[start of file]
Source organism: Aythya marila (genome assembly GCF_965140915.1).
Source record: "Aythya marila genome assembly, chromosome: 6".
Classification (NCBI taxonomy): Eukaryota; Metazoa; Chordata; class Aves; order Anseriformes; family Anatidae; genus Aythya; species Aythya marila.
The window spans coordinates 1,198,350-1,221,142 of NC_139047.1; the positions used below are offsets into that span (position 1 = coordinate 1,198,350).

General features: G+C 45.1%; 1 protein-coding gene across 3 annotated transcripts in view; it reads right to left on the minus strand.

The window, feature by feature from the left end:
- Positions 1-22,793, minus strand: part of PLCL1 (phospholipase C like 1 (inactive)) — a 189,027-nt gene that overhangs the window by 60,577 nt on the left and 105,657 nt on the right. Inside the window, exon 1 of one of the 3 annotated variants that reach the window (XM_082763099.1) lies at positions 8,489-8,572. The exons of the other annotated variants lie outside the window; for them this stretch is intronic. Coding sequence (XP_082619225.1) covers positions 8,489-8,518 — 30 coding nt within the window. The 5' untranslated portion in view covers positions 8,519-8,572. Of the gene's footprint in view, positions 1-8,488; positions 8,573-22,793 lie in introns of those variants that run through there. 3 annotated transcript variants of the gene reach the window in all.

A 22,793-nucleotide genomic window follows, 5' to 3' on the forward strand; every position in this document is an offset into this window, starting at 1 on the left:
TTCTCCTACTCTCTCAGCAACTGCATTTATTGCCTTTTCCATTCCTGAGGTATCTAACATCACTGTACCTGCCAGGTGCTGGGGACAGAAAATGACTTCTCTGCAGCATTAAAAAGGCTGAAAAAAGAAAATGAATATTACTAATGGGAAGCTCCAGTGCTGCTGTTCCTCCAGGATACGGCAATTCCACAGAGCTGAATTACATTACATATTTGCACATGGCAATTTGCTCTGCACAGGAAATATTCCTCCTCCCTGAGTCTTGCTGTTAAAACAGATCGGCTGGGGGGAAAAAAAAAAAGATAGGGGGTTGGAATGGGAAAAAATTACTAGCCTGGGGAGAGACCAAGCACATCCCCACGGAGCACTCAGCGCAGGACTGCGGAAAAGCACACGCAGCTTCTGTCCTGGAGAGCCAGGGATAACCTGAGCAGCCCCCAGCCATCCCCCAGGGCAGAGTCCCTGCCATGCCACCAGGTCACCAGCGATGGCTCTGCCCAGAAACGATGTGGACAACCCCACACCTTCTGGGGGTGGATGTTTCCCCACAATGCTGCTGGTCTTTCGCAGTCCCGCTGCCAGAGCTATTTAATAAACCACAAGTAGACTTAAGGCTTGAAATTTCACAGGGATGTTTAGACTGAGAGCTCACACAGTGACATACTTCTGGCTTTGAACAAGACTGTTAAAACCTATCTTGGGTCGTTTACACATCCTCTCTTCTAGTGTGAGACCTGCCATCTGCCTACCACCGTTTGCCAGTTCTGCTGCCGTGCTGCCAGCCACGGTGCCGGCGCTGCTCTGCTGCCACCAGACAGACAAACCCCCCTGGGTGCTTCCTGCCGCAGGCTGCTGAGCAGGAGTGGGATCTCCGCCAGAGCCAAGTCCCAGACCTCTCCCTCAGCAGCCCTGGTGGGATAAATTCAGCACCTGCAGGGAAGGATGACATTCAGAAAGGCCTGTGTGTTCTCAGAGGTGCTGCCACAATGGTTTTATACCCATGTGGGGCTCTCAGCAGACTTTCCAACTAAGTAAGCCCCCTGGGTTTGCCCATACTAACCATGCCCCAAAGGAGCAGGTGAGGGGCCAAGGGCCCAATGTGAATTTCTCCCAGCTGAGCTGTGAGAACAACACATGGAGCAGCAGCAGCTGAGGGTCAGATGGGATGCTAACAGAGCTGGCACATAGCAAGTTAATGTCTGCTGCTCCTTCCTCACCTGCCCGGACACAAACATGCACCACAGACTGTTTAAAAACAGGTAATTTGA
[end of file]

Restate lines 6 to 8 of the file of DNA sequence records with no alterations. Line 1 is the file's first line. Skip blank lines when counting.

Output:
The window, feature by feature from the left end:
- Positions 1-22,793, minus strand: part of PLCL1 (phospholipase C like 1 (inactive)) — a 189,027-nt gene that overhangs the window by 60,577 nt on the left and 105,657 nt on the right. Inside the window, exon 1 of one of the 3 annotated variants that reach the window (XM_082763099.1) lies at positions 8,489-8,572. The exons of the other annotated variants lie outside the window; for them this stretch is intronic. Coding sequence (XP_082619225.1) covers positions 8,489-8,518 — 30 coding nt within the window. The 5' untranslated portion in view covers positions 8,519-8,572. Of the gene's footprint in view, positions 1-8,488; positions 8,573-22,793 lie in introns of those variants that run through there. 3 annotated transcript variants of the gene reach the window in all.

A 22,793-nucleotide genomic window follows, 5' to 3' on the forward strand; every position in this document is an offset into this window, starting at 1 on the left: